Conflicts between cats and humans usually arise when their natural prey is scarce due to human activities such as hunting and habitat occupation. In most cases, when a puma or a jaguar attacked livestock, the situation is "solved" with the sacrifice of the feline, which has caused a serious decline in jaguars populations in the Osa Peninsula. Some studies show that pumas and jaguars do not attack livestock if they have enough prey in the forest and through all these years, we have evidence that cats and other animals can exist in the same areas as human beings without cause them any harm. For this reason, we initiated a program (currently only in Central America), which gives a monetary compensation to the owners of domestic animals –mostly to cattle ranchers- whose animals have been preyed upon by a puma or a jaguar, while working directly with local communities (cattle ranchers, poachers, property owners and their employees) trying to help them implement sustainable alternatives that will help them coexist peacefully with wildcats.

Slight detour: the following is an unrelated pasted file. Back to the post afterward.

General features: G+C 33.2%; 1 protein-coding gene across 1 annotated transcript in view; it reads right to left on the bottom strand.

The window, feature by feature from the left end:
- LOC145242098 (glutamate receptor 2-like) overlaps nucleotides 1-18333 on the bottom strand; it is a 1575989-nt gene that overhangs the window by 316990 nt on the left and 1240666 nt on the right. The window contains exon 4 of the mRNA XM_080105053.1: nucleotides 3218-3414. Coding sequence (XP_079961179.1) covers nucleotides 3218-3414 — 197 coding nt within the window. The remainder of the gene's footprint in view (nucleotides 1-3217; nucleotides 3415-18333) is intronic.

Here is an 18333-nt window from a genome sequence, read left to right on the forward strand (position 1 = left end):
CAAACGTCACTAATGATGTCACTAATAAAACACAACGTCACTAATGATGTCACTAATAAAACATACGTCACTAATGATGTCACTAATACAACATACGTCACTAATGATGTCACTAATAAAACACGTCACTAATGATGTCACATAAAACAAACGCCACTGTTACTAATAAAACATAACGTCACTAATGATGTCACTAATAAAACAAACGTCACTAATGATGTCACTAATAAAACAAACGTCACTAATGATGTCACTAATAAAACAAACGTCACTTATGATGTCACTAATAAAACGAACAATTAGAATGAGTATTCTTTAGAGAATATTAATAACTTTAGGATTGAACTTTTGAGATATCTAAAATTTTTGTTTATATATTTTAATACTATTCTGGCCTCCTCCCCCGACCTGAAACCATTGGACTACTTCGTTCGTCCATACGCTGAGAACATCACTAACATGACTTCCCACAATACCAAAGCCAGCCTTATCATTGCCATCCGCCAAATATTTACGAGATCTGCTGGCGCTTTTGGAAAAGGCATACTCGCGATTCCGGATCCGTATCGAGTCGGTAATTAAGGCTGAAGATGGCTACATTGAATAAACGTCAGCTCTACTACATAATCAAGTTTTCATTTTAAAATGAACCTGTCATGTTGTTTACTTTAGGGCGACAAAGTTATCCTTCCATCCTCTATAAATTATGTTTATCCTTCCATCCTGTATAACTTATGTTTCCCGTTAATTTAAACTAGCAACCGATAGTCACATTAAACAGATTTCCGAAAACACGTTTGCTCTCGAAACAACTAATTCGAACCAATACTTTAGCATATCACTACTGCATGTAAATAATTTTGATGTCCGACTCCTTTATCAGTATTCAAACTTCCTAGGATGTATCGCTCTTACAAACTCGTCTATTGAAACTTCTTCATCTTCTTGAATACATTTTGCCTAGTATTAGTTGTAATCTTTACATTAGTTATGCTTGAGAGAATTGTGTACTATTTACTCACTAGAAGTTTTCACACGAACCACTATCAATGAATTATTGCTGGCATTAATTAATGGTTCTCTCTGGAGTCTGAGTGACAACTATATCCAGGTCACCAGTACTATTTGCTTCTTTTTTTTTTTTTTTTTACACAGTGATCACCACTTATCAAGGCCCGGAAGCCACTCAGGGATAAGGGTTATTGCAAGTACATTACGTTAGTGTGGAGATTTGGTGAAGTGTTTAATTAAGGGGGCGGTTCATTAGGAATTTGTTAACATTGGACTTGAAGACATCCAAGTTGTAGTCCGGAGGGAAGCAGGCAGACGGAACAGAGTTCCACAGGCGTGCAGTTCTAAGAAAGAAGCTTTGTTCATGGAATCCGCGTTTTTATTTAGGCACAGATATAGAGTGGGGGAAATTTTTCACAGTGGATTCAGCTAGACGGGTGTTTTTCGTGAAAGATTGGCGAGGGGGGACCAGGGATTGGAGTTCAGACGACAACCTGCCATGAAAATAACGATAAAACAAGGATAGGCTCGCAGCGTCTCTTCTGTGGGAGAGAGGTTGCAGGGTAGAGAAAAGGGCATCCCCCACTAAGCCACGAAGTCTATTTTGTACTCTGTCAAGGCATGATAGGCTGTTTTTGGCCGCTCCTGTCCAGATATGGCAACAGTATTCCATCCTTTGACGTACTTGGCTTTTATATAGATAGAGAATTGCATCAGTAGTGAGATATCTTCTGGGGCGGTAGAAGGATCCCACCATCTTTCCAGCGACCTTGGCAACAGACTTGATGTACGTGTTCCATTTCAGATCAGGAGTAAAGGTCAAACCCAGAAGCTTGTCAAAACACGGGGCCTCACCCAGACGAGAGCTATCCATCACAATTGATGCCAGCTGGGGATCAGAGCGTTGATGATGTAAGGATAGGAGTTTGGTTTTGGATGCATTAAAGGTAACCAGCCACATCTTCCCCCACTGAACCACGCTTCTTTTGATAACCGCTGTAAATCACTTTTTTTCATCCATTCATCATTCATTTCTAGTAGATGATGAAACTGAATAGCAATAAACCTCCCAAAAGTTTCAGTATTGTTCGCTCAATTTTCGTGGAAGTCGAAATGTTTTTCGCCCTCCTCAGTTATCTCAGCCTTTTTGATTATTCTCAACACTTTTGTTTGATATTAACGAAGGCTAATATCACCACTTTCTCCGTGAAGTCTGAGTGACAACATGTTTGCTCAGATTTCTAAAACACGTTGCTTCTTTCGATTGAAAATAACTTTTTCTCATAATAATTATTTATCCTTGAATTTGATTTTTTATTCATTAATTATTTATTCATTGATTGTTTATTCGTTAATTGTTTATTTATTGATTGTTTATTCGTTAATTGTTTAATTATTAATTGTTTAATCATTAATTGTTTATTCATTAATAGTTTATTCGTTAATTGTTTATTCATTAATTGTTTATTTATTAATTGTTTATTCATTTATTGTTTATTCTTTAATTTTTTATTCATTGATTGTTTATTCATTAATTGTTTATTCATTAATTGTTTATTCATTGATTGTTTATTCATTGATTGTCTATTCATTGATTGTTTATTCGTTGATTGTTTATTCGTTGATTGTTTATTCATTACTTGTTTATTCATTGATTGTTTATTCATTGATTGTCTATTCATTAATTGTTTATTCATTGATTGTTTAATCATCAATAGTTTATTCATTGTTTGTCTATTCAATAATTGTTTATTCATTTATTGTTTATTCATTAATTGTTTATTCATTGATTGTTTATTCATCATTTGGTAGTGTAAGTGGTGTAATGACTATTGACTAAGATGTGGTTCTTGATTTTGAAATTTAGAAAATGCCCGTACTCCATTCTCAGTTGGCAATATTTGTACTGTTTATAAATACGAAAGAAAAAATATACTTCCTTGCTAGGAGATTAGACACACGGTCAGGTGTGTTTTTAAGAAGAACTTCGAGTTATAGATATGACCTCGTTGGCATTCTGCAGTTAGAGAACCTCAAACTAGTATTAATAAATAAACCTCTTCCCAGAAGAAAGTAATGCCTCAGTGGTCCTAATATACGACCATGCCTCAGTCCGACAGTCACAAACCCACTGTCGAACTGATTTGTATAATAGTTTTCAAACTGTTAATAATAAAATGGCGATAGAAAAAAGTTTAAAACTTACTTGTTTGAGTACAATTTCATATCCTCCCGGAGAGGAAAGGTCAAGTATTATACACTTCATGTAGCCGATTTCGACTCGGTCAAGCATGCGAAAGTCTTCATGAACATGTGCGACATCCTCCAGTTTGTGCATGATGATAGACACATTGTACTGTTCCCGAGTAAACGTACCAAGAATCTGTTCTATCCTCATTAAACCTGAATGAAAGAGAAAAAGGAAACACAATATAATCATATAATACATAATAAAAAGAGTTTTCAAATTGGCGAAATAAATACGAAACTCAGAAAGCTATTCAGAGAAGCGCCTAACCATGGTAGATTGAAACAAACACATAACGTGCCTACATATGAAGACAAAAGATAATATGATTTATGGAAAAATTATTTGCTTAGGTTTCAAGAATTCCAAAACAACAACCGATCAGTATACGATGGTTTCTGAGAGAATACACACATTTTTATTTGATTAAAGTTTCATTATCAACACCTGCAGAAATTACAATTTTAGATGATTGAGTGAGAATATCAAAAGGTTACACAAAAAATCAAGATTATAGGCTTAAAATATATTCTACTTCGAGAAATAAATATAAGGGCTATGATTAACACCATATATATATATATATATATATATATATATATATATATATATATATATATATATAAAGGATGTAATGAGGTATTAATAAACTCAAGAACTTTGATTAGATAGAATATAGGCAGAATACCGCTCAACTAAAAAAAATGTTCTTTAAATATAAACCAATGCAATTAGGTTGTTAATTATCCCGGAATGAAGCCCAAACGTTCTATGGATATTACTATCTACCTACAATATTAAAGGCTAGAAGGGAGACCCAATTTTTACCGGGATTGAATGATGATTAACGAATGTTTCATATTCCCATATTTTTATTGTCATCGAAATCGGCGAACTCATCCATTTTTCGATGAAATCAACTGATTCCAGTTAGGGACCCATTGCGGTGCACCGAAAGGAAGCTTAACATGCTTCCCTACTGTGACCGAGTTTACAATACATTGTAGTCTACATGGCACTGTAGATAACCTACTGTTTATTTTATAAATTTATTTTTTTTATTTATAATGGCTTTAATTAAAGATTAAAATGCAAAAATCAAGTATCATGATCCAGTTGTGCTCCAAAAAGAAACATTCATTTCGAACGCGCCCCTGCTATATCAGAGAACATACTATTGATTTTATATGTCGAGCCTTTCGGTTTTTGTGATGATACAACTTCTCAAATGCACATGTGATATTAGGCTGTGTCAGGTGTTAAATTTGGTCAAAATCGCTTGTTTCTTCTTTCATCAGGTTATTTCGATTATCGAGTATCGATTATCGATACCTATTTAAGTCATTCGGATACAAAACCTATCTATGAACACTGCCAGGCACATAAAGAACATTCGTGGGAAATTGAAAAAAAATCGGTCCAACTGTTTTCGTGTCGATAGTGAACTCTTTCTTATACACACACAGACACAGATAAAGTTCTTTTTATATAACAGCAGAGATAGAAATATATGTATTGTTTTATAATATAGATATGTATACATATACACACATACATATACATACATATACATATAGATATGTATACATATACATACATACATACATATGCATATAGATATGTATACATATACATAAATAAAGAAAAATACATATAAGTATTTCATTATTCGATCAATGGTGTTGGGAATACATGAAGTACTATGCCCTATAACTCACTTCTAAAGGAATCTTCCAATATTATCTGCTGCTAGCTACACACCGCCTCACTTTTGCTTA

Picture 1. We compensate a property owner in La Tarde, by the loss of several sheep caused by a puma.

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